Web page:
Chronic back pain is the number one cause of years lived with disability worldwide. In a new study, Pradeep Suri of the Department of Veterans Affairs in Seattle, Washington, and colleagues in the United States and Europe, in association with Dr. Frances Williams from King's College London's Department of Twin Research and Genetic Epidemiology, identified three novel genetic variants associated with chronic back pain. The study, which was published in the open-access journal PLOS Genetics, links the risk for back pain with variants in genes controlling skeletal development, among other pathways. These findings may help to elucidate the basic biology underlying this common symptom, and point toward avenues for the eventual development of new therapies.
The researchers conducted a genome-wide association study in 158,000 adults of European ancestry, including over 29,000 individuals with chronic back pain, looking for gene variants that were associated with the presence of back pain. The strongest association was with a variant in the SOX5 gene, which is a transcription factor involved in virtually all phases of embryonic development. Inactivation of SOX5 has previously been linked to defects in cartilage and skeleton formation in mice, supporting the hypothesis that the variant discovered in this study may contribute to chronic back pain through its influence on some aspect of skeletal development. The association of the SOX5 variant with chronic back pain was replicated in another group of over 280,000 individuals, including over 50,000 individuals with chronic back pain. A second gene, previously associated with intervertebral disc herniation, was also linked to back pain, as was a third gene that plays a role in spinal cord development, possibly implicating pain sensation or mood in the risk for back pain.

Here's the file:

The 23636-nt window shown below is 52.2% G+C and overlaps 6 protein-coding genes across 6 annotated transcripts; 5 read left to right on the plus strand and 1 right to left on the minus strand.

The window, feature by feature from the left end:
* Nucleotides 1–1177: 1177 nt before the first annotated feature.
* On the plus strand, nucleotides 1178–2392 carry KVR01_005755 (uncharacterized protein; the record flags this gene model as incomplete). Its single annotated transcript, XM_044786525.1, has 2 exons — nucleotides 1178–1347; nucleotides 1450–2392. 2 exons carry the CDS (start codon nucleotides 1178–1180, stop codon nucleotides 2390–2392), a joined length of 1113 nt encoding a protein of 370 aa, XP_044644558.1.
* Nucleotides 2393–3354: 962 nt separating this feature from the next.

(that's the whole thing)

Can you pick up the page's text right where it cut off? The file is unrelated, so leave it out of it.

"The results of our genome-wide association study point to multiple pathways that may influence risk for chronic back pain," said Suri. "Chronic back pain is linked to changes in mood, and the role of the central nervous system in the transition from acute to chronic back pain is well-recognized. However, the top two genetic variants we identified suggest causes implicating the peripheral structures, such as the spine. We expect that further large-scale genetic studies will reveal the importance of both peripheral and central contributors to the complex experience of chronic back pain."
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Citation: Suri P, Palmer MR, Tsepilov YA, Freidin MB, Boer CG, Yau MS, et al. (2018) Genome-wide meta-analysis of 158,000 individuals of European ancestry identifies three loci associated with chronic back pain. PLoS Genet 14(9): e1007601. https:/